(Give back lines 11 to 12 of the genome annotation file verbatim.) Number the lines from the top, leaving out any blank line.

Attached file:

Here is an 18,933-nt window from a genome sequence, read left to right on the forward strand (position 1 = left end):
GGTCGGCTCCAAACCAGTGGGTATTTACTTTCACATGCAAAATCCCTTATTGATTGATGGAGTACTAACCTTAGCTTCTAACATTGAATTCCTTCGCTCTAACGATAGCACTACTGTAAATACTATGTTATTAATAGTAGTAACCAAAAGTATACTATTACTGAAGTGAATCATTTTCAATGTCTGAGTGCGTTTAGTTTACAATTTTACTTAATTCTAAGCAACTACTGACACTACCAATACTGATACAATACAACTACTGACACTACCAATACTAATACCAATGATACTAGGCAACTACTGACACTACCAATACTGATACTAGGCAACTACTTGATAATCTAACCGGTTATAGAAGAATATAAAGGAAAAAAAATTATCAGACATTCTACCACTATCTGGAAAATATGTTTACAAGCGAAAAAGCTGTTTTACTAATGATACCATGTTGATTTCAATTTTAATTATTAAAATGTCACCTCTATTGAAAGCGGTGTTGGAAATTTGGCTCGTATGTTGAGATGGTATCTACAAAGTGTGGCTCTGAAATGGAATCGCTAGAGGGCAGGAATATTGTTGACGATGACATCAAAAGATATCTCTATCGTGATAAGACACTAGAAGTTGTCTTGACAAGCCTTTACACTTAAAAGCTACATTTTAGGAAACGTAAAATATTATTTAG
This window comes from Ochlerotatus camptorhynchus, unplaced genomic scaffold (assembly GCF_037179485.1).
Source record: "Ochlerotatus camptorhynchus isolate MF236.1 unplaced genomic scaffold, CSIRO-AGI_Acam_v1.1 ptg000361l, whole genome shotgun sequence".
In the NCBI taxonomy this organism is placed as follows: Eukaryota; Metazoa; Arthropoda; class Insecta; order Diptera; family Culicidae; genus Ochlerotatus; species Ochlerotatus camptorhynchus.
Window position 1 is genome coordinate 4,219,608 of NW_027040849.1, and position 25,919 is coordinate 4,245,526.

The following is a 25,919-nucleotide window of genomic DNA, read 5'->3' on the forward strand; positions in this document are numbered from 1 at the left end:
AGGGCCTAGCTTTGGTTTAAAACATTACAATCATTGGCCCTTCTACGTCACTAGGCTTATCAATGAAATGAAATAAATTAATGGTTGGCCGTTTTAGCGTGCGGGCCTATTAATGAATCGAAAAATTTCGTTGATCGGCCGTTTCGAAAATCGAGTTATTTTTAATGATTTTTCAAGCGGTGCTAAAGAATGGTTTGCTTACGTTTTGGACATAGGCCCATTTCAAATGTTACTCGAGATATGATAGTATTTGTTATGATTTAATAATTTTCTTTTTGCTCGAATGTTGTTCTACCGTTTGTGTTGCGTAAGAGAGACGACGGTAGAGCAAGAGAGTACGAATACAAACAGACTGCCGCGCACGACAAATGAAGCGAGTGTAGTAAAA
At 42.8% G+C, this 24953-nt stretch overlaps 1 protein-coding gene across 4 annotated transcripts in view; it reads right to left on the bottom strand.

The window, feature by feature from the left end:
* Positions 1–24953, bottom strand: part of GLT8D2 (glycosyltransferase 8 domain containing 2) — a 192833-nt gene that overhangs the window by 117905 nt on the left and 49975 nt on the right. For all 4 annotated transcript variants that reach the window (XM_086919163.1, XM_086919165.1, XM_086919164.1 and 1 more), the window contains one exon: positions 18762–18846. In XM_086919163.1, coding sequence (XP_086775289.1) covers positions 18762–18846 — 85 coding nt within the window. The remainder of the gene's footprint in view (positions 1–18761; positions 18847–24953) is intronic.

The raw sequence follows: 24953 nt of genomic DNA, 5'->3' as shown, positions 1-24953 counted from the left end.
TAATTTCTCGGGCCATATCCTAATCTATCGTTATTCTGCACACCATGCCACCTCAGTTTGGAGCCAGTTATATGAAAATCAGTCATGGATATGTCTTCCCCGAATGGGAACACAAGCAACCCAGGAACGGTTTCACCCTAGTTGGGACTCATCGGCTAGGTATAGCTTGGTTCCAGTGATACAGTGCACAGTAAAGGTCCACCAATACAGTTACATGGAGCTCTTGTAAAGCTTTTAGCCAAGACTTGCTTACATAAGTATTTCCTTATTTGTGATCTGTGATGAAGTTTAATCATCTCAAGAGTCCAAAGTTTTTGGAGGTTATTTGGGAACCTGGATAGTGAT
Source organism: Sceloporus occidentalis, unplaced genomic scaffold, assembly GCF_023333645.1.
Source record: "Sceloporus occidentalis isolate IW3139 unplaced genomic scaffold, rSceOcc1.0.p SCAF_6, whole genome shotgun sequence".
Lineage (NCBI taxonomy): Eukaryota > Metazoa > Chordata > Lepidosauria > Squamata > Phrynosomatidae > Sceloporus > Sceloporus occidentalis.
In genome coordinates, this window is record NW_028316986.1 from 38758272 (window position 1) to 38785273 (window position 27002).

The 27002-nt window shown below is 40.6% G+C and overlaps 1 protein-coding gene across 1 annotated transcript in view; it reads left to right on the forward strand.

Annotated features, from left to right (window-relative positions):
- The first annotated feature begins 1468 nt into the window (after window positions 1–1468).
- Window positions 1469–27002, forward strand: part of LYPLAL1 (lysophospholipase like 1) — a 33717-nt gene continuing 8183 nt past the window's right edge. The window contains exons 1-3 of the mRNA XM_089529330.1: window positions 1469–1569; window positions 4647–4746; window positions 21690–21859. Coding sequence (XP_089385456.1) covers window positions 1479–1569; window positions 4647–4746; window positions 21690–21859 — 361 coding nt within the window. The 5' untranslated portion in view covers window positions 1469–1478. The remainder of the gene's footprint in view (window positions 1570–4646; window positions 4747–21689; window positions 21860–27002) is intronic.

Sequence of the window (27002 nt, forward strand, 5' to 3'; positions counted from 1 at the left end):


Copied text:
* Positions 1–24953, bottom strand: part of GLT8D2 (glycosyltransferase 8 domain containing 2) — a 192833-nt gene that overhangs the window by 117905 nt on the left and 49975 nt on the right. For all 4 annotated transcript variants that reach the window (XM_086919163.1, XM_086919165.1, XM_086919164.1 and 1 more), the window contains one exon: positions 18762–18846. In XM_086919163.1, coding sequence (XP_086775289.1) covers positions 18762–18846 — 85 coding nt within the window. The remainder of the gene's footprint in view (positions 1–18761; positions 18847–24953) is intronic.

The raw sequence follows: 24953 nt of genomic DNA, 5'->3' as shown, positions 1-24953 counted from the left end.